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Webb’s coolest instrument captures first star

Posted 9 May 2022 · Add Comment

The UK’s main contribution to the James Webb Space Telescope, the Mid-Infrared Instrument (MIRI), has now opened its eye to the sky.

Above: MIRI components photographed in the South Building clean room facility prior to packing and shipping.   
Courtesy UKRI

Professor Mark Thomson, STFC Executive Chair, said: "This is a remarkable achievement for the hardworking scientists and engineers who have worked tirelessly to get to this point. MIRI is an incredible feat of engineering.

"Watching MIRI come to life is inspiring, and is a testament to the talent of the UK teams involved."

MIRI receives light
NASA has confirmed that the telescope alignment is complete using the measurements from all four of the science instruments. This means MIRI is now receiving focused light from the telescope and taking astronomical images for the first time.

MIRI was the last instrument to become functional on Webb as it operates at lower temperatures than the other instruments, so had to be carefully cooled to 7 kelvin (-266 Celsius).

After confirming that the instrument systems were functional at this extremely cold temperature the MIRI cover was opened and the first data obtained.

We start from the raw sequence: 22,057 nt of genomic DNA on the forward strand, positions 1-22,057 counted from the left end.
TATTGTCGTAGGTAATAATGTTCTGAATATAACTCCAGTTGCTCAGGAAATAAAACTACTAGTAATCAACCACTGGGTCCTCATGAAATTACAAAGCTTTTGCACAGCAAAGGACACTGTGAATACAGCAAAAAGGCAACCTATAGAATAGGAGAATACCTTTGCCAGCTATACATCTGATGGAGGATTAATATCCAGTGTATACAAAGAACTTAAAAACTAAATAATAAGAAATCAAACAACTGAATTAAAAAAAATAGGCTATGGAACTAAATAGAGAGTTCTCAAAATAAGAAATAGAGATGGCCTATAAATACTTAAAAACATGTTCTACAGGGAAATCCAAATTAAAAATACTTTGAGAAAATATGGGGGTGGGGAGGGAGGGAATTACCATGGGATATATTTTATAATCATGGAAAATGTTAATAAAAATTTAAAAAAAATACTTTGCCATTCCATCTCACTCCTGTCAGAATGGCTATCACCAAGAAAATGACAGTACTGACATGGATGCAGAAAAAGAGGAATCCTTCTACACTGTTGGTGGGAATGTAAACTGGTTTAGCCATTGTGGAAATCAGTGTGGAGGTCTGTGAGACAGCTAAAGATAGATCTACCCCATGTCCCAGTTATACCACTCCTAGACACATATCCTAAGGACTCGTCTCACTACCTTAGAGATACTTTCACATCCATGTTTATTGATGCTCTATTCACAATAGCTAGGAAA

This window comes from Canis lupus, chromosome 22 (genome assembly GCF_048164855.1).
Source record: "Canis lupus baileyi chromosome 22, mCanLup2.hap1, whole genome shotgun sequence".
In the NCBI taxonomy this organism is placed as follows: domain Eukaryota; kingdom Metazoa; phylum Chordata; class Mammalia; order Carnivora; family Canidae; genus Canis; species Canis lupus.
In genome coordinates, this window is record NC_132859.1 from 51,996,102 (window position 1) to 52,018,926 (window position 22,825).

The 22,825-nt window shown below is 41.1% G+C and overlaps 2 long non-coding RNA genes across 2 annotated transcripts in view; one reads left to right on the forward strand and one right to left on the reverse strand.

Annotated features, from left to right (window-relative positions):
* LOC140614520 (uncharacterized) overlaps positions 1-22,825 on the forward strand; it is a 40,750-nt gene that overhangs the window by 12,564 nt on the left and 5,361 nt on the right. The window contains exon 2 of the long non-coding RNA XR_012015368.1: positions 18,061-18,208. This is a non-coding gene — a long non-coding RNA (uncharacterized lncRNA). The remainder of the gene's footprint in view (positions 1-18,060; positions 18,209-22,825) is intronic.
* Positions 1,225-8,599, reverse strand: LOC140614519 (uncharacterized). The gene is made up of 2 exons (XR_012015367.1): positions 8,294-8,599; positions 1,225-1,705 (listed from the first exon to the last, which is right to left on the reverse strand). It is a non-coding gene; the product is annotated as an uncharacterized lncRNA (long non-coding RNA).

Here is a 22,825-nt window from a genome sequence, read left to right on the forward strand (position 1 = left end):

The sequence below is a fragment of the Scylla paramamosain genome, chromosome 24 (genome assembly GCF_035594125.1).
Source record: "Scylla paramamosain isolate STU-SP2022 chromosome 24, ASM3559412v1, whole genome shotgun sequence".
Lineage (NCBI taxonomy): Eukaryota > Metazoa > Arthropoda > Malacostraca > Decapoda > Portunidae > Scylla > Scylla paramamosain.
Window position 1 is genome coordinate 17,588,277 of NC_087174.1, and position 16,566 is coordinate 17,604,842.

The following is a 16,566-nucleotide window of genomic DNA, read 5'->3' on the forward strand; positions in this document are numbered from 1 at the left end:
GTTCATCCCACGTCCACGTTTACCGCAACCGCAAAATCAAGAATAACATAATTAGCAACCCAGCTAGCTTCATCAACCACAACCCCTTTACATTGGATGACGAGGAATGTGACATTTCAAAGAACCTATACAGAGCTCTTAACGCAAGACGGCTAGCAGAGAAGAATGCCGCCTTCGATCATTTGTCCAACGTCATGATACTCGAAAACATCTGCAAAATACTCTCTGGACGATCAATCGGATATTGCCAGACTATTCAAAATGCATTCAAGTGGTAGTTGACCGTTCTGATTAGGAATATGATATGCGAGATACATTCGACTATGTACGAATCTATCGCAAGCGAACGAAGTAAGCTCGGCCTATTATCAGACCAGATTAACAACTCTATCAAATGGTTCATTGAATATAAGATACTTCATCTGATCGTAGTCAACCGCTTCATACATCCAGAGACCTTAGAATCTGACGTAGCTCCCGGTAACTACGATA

MIRI does not make its own internal adjustments for focus or alignment. Instead it relies on the incredible accuracy of the Webb optical alignment and the high-precision assembly of MIRI optics by European partners.

As the only mid-infrared instrument on Webb, the MIRI optics are complicated to align because they have to provide four scientific functions in a small space:

  • imaging
  • low-resolution spectroscopy
  • medium-resolution integral-field spectroscopy
  • coronagraphy

The painstaking and long telescope alignment process was supported by scientists and engineers from the Science and Technology Facilities Council’s (STFC) UK Astronomy Technology Centre (UK ATC) and RAL Space. The process was also supported by a team of international MIRI partners.

David Lee, the MIRI lead optical engineer at the UK ATC said: "I was up until 01:00 with colleagues in France, talking to the Webb alignment team in the US, to support the analysis of MIRI’s alignment to the telescope.

"After working on MIRI for so many years it was great to finally reach this stage in the project and see that the images are well focused."